Week in D.C. Creates Opportunities to Advocate for Family Physicians
I recently returned from an extremely busy week in Washington where the Academy's Board of Directors met to review issues that are important to family physicians and our country.
We were able to take advantage of our location to advocate for family medicine on Capitol Hill during the meeting. Despite a government shutdown caused by a snowstorm -- which was predicted to hit D.C., but did not -- many of our elected leaders were able to meet with their representatives. AAFP President Jeff Cain, M.D., director Dan Spogen, M.D., and I met with Senate Majority Leader Harry Reid, D-Nev., (pictured below) to deliver our messages about payment reform -- including the need to repeal the sustainable growth rate (SGR) -- graduate medical education (GME) funding and other critical issues.
Although the Board agenda was filled with a few days' worth of discussions on such topics, this trip also presented an opportunity for me to speak for family physicians in other venues, as well. I actually arrived days before the Board meeting to represent you at some intriguing events.
I attended a press conference organized by the National Commission on Physician Payment Reform. This group was convened by former Senate Majority Leader Bill Frist, M.D., R-Tenn., and Steven Schroeder, M.D., of the University of California-San Francisco, to devise ways to directly address payment reform. The commission made a dozen recommendations, including eliminating the SGR and replacing fee-for-service with a new model based on quality and value.
It's worth noting that the AAFP convened a task force two years ago that made similar suggestions last year.
At the press conference, I applauded the work of the commission and recognized that it supported the AAFP's recommendations to CMS and other bodies on specific ways to steer payment away from a strict fee-for-service model. I also had a chance to talk with a reporter from the British Medical Journal whose subsequent article referenced the AAFP's work, as well as the commission's report. The more we all work and move suggestions together with one voice, the more likely changes are to happen.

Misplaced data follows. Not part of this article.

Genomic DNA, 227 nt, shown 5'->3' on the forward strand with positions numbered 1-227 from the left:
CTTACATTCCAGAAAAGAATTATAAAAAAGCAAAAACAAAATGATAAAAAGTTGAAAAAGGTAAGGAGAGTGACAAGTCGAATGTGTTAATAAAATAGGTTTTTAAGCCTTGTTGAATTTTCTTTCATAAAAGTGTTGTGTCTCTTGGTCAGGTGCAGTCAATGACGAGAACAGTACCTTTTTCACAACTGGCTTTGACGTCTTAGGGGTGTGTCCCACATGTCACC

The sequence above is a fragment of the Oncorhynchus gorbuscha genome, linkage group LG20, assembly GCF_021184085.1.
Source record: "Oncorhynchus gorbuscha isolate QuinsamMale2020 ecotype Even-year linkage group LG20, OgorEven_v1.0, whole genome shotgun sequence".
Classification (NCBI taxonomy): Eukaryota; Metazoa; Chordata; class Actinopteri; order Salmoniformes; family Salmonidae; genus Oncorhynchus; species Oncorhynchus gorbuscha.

Next, I represented the AAFP at a special meeting called by aides to first lady Michelle Obama. We met in her office to discuss the needs of our service men and women and military veterans. I was able to highlight the AAFP's commitment to this special group through the Academy's Joining Forces website.
of the critical needs identified were improving coordination of medical records
between the Department of Defense and the U.S. Department of Veterans Affairs
(VA) system and addressing the needs of our women veterans. In addition,
providing mental health services is a huge need for our veterans. For both of
these groups, family physicians are ideally suited to help. Several physician
organizations -- including the AAFP --
Finally, the AAFP also participated in another effort involving the first lady, the Building a Healthier Future Summit. That dynamic, three-day event brought together more than 1,000 representatives of private and public sector groups to fight childhood obesity. The AAFP was invited based on our Americans In Motion -- Healthy Interventions (AIM-HI) fitness initiative.
Michelle Obama spoke at the summit, and representatives from supporting organizations -- including the AAFP -- were on stage to be recognized. You will be pleased to know that afterwards there was a lot of recognition of the "distinguished-looking" representative from the AAFP. (During my speech in Philadelphia at the Scientific Assembly, I did promise that my beard would not be ignored -- or forgotten.)
These are exciting times. Thank you for the opportunity to represent you and our patients in so many different venues. Wherever I go, people are talking about the importance of primary care. Our task is to make sure they also recognize the vital role that family physicians play in delivering it.
Reid Blackwelder, M.D., is the president-elect of the AAFP.
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